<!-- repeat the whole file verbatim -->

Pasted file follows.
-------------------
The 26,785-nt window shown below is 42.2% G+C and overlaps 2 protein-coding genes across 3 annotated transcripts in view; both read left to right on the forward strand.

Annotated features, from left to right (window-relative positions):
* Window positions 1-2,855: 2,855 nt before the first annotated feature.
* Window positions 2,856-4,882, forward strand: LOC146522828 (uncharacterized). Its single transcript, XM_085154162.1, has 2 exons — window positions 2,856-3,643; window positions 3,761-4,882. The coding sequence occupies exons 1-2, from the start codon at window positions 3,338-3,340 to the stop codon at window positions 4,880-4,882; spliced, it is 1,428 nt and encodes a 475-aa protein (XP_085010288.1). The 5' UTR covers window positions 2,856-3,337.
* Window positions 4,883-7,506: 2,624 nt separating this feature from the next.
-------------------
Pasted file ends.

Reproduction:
The 26,785-nt window shown below is 42.2% G+C and overlaps 2 protein-coding genes across 3 annotated transcripts in view; both read left to right on the forward strand.

Annotated features, from left to right (window-relative positions):
* Window positions 1-2,855: 2,855 nt before the first annotated feature.
* Window positions 2,856-4,882, forward strand: LOC146522828 (uncharacterized). Its single transcript, XM_085154162.1, has 2 exons — window positions 2,856-3,643; window positions 3,761-4,882. The coding sequence occupies exons 1-2, from the start codon at window positions 3,338-3,340 to the stop codon at window positions 4,880-4,882; spliced, it is 1,428 nt and encodes a 475-aa protein (XP_085010288.1). The 5' UTR covers window positions 2,856-3,337.
* Window positions 4,883-7,506: 2,624 nt separating this feature from the next.